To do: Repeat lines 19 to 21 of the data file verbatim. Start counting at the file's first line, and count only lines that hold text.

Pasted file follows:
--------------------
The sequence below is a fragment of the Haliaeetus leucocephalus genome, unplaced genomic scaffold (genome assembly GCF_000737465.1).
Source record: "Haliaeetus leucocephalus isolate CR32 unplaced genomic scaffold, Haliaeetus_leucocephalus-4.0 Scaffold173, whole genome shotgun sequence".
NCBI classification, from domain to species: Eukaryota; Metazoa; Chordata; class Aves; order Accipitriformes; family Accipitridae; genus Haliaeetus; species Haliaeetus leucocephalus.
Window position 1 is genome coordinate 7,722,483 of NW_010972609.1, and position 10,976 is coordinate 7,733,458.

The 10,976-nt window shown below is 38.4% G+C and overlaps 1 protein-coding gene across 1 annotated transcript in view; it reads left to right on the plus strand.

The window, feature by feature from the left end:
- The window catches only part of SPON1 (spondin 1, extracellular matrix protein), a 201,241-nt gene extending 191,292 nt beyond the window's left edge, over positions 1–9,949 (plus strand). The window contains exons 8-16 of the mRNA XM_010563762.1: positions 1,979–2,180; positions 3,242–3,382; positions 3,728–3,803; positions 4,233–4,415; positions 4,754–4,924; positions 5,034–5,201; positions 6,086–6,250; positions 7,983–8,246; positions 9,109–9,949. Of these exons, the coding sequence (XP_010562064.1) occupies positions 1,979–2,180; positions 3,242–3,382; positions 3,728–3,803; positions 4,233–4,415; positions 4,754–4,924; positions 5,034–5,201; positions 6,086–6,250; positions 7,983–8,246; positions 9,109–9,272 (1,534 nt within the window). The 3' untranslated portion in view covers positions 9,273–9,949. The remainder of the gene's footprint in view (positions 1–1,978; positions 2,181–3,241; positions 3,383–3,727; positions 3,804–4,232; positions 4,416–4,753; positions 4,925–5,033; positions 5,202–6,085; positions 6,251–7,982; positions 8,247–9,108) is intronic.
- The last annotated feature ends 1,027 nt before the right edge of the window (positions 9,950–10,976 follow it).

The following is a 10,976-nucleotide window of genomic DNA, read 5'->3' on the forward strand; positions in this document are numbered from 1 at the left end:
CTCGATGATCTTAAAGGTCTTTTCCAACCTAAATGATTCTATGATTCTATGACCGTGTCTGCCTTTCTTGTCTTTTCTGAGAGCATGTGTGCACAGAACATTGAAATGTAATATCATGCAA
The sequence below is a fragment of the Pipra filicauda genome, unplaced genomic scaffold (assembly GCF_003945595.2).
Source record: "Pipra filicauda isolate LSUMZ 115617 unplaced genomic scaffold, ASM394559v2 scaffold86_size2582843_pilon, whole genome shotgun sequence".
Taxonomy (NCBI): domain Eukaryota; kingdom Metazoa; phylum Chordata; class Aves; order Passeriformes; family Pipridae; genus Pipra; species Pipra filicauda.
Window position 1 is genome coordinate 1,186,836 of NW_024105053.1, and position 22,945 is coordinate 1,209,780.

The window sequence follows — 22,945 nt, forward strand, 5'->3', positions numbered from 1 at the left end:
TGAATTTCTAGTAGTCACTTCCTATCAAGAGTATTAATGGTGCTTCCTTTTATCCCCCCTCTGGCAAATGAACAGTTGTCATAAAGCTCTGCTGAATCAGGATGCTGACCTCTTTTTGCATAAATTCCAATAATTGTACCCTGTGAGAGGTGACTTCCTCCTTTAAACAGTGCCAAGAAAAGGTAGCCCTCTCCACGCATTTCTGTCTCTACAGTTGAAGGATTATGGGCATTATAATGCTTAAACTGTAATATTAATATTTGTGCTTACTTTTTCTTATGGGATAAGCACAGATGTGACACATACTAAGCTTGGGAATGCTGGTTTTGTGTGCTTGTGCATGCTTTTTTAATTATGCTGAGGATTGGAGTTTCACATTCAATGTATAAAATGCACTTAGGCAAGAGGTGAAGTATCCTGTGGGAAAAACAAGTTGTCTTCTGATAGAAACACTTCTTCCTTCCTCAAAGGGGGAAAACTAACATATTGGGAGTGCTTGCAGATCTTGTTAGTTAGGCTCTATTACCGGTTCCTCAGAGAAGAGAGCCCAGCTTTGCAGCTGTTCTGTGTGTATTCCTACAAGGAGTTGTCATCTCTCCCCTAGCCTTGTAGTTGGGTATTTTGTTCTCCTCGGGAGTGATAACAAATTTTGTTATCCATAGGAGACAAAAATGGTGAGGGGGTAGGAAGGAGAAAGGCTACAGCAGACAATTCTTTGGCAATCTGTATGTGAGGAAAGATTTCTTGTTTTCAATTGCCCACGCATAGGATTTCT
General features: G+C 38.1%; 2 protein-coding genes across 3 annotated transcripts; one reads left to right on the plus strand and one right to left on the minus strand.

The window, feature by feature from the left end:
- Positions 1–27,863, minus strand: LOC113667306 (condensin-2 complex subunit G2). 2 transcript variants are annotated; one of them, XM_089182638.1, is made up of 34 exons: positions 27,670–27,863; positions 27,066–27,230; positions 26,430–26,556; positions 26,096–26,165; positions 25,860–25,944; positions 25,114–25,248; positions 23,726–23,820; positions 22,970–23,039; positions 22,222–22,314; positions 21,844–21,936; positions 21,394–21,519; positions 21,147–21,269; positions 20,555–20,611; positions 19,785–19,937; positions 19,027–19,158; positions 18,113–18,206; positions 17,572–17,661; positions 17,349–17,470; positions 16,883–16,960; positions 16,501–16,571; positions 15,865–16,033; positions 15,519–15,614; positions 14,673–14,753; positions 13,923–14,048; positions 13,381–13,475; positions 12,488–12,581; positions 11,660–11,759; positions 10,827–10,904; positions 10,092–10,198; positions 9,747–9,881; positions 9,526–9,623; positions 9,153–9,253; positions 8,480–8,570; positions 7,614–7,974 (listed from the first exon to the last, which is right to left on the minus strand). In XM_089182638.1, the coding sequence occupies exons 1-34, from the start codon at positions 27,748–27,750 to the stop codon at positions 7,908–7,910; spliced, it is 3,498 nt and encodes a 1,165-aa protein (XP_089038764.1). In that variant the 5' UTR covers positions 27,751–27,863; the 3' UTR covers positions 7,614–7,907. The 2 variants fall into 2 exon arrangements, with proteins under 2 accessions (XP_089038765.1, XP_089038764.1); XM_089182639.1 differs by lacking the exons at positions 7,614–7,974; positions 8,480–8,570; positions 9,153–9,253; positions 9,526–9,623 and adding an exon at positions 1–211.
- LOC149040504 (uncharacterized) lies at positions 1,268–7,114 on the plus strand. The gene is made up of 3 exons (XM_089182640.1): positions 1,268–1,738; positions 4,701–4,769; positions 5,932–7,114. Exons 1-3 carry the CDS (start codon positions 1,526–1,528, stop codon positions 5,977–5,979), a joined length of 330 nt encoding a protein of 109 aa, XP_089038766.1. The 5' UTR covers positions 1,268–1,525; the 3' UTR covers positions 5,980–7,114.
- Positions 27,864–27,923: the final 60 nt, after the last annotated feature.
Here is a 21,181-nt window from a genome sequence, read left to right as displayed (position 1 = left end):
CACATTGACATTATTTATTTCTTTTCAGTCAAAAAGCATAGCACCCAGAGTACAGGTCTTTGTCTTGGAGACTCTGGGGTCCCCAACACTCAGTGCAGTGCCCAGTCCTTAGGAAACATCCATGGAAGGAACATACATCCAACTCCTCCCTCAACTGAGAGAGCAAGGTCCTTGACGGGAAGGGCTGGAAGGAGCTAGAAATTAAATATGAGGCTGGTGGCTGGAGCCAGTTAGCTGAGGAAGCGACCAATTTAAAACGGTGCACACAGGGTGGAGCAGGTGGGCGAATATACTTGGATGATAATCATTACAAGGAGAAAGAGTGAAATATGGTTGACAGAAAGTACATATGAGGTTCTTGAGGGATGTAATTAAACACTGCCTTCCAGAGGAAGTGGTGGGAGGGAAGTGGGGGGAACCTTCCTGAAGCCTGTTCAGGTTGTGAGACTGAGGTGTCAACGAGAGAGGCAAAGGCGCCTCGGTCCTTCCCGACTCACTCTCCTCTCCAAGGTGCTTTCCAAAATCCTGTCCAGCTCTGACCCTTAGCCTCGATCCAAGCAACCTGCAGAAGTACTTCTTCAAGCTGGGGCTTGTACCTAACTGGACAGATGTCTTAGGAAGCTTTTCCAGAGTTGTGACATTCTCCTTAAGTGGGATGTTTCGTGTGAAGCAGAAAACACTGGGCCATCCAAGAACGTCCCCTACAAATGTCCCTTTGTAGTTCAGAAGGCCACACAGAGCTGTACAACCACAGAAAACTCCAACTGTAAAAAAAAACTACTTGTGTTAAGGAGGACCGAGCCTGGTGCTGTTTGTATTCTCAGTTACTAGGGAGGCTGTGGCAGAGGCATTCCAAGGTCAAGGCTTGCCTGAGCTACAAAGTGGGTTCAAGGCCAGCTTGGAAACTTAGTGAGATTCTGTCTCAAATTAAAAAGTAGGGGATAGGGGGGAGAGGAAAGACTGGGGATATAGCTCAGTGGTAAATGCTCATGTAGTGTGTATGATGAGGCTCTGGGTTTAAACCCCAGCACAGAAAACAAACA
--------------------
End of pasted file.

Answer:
- Positions 1–27,863, minus strand: LOC113667306 (condensin-2 complex subunit G2). 2 transcript variants are annotated; one of them, XM_089182638.1, is made up of 34 exons: positions 27,670–27,863; positions 27,066–27,230; positions 26,430–26,556; positions 26,096–26,165; positions 25,860–25,944; positions 25,114–25,248; positions 23,726–23,820; positions 22,970–23,039; positions 22,222–22,314; positions 21,844–21,936; positions 21,394–21,519; positions 21,147–21,269; positions 20,555–20,611; positions 19,785–19,937; positions 19,027–19,158; positions 18,113–18,206; positions 17,572–17,661; positions 17,349–17,470; positions 16,883–16,960; positions 16,501–16,571; positions 15,865–16,033; positions 15,519–15,614; positions 14,673–14,753; positions 13,923–14,048; positions 13,381–13,475; positions 12,488–12,581; positions 11,660–11,759; positions 10,827–10,904; positions 10,092–10,198; positions 9,747–9,881; positions 9,526–9,623; positions 9,153–9,253; positions 8,480–8,570; positions 7,614–7,974 (listed from the first exon to the last, which is right to left on the minus strand). In XM_089182638.1, the coding sequence occupies exons 1-34, from the start codon at positions 27,748–27,750 to the stop codon at positions 7,908–7,910; spliced, it is 3,498 nt and encodes a 1,165-aa protein (XP_089038764.1). In that variant the 5' UTR covers positions 27,751–27,863; the 3' UTR covers positions 7,614–7,907. The 2 variants fall into 2 exon arrangements, with proteins under 2 accessions (XP_089038765.1, XP_089038764.1); XM_089182639.1 differs by lacking the exons at positions 7,614–7,974; positions 8,480–8,570; positions 9,153–9,253; positions 9,526–9,623 and adding an exon at positions 1–211.
- LOC149040504 (uncharacterized) lies at positions 1,268–7,114 on the plus strand. The gene is made up of 3 exons (XM_089182640.1): positions 1,268–1,738; positions 4,701–4,769; positions 5,932–7,114. Exons 1-3 carry the CDS (start codon positions 1,526–1,528, stop codon positions 5,977–5,979), a joined length of 330 nt encoding a protein of 109 aa, XP_089038766.1. The 5' UTR covers positions 1,268–1,525; the 3' UTR covers positions 5,980–7,114.
- Positions 27,864–27,923: the final 60 nt, after the last annotated feature.